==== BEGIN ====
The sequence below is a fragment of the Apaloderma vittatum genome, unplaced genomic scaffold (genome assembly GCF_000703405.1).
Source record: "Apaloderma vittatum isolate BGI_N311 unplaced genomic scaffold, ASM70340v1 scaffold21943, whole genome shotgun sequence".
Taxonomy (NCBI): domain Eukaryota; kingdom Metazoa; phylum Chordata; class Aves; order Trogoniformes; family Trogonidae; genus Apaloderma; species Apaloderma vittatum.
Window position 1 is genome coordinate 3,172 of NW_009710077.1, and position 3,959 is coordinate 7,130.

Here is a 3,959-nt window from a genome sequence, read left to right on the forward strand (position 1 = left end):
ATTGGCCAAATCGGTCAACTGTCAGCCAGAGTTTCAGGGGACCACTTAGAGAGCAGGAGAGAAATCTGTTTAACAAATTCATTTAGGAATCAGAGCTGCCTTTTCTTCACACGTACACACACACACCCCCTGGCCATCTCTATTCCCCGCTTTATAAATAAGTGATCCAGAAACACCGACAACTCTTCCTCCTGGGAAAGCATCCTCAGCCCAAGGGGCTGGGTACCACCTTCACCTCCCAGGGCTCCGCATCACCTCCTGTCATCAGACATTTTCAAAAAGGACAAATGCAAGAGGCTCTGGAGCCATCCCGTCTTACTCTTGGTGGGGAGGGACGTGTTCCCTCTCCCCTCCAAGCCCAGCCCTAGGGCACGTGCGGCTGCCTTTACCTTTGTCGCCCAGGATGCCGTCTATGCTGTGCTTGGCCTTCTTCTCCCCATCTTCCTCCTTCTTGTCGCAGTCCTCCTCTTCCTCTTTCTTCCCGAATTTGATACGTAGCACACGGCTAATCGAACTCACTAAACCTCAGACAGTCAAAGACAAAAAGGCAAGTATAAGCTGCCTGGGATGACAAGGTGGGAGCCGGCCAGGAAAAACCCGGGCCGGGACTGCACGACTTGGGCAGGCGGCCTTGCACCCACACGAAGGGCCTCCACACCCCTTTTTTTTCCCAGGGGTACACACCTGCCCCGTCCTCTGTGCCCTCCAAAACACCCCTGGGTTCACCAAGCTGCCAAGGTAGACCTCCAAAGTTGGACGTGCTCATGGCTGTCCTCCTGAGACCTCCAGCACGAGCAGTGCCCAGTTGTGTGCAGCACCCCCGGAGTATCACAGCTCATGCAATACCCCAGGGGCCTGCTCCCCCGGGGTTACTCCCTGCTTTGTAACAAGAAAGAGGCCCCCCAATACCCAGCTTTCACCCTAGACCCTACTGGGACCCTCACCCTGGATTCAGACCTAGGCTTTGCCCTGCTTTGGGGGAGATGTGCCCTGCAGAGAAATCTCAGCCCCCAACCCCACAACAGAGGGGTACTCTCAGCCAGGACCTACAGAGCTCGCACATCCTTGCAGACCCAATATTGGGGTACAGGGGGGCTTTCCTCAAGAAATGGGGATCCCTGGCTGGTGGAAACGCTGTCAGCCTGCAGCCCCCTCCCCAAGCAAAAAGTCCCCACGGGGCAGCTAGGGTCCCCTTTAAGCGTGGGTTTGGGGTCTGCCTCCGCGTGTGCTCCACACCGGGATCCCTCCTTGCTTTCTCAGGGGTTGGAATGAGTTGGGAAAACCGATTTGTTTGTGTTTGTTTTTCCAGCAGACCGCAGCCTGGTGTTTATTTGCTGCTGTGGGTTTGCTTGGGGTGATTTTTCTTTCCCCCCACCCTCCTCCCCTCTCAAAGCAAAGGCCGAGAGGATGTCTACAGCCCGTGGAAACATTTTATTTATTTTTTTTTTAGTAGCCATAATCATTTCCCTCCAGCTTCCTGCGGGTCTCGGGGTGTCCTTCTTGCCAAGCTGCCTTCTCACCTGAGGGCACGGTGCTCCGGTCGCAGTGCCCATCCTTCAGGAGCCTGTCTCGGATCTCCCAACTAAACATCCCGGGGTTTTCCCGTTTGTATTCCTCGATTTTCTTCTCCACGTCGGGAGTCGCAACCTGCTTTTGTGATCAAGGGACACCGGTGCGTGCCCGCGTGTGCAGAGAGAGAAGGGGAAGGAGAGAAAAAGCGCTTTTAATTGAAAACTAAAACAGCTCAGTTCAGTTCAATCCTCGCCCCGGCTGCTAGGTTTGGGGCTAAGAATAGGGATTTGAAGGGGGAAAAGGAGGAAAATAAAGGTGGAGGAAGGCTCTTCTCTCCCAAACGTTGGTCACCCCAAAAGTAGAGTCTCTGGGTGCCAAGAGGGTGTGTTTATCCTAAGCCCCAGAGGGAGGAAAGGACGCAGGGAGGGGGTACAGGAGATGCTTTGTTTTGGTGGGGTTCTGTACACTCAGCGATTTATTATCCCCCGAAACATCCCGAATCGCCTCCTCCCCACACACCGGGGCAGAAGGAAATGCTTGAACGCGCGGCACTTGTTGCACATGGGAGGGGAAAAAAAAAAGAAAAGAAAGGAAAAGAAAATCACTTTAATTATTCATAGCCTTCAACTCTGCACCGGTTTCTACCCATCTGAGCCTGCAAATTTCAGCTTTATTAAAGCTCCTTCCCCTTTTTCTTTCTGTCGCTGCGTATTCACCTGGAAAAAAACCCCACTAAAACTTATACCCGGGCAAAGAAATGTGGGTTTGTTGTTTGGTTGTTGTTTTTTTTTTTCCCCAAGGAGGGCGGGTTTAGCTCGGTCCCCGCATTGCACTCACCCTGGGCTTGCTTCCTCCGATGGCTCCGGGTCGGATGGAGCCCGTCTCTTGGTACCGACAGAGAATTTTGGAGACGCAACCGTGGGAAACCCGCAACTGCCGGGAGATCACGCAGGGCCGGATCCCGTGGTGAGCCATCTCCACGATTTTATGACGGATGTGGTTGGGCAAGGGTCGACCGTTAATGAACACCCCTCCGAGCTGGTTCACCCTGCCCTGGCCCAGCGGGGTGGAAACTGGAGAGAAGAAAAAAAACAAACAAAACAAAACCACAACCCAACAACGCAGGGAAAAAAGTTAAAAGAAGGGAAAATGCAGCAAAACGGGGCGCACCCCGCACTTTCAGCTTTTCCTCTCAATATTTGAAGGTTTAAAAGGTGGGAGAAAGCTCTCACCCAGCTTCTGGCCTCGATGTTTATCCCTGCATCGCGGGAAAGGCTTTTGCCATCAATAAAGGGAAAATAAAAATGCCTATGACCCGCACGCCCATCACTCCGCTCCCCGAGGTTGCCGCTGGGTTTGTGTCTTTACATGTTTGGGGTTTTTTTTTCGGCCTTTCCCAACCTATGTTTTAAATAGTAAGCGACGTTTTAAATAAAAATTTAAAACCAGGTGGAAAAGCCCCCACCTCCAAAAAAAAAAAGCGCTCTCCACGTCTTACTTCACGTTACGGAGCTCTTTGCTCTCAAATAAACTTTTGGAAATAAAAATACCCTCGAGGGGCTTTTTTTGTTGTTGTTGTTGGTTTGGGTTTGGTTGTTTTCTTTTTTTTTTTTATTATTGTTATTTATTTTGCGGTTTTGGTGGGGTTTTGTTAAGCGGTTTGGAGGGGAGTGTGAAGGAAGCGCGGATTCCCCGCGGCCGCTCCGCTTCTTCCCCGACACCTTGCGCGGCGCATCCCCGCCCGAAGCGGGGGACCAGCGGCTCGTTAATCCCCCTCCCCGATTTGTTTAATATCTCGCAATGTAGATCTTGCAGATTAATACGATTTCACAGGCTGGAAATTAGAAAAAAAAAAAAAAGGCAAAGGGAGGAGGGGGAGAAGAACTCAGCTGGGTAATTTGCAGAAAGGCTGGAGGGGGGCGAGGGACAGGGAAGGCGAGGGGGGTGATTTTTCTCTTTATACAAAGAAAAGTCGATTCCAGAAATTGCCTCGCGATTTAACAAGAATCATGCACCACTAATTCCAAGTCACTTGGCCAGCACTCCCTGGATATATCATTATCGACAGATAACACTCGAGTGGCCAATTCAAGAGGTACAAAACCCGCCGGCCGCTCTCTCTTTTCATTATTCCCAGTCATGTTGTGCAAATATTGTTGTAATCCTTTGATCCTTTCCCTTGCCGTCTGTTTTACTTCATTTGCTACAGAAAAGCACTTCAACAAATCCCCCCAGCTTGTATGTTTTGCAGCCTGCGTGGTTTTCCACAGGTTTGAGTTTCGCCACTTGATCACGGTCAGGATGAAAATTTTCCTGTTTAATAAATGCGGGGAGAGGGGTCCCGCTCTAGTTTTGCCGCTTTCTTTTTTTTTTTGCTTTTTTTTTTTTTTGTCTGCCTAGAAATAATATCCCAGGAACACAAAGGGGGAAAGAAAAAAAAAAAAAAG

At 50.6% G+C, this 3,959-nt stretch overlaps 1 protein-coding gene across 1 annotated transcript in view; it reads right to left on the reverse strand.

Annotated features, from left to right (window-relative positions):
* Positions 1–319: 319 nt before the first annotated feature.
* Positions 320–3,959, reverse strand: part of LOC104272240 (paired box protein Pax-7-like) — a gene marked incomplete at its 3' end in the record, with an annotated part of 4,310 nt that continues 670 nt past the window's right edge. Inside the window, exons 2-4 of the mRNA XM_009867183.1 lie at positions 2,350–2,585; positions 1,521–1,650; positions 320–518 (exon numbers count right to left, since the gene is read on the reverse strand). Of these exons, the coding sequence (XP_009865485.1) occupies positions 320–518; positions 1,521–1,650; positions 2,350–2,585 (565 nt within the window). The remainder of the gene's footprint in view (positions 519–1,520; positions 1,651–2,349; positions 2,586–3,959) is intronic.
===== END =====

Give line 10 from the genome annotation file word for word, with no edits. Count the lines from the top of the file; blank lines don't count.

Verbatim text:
* Positions 320–3,959, reverse strand: part of LOC104272240 (paired box protein Pax-7-like) — a gene marked incomplete at its 3' end in the record, with an annotated part of 4,310 nt that continues 670 nt past the window's right edge. Inside the window, exons 2-4 of the mRNA XM_009867183.1 lie at positions 2,350–2,585; positions 1,521–1,650; positions 320–518 (exon numbers count right to left, since the gene is read on the reverse strand). Of these exons, the coding sequence (XP_009865485.1) occupies positions 320–518; positions 1,521–1,650; positions 2,350–2,585 (565 nt within the window). The remainder of the gene's footprint in view (positions 519–1,520; positions 1,651–2,349; positions 2,586–3,959) is intronic.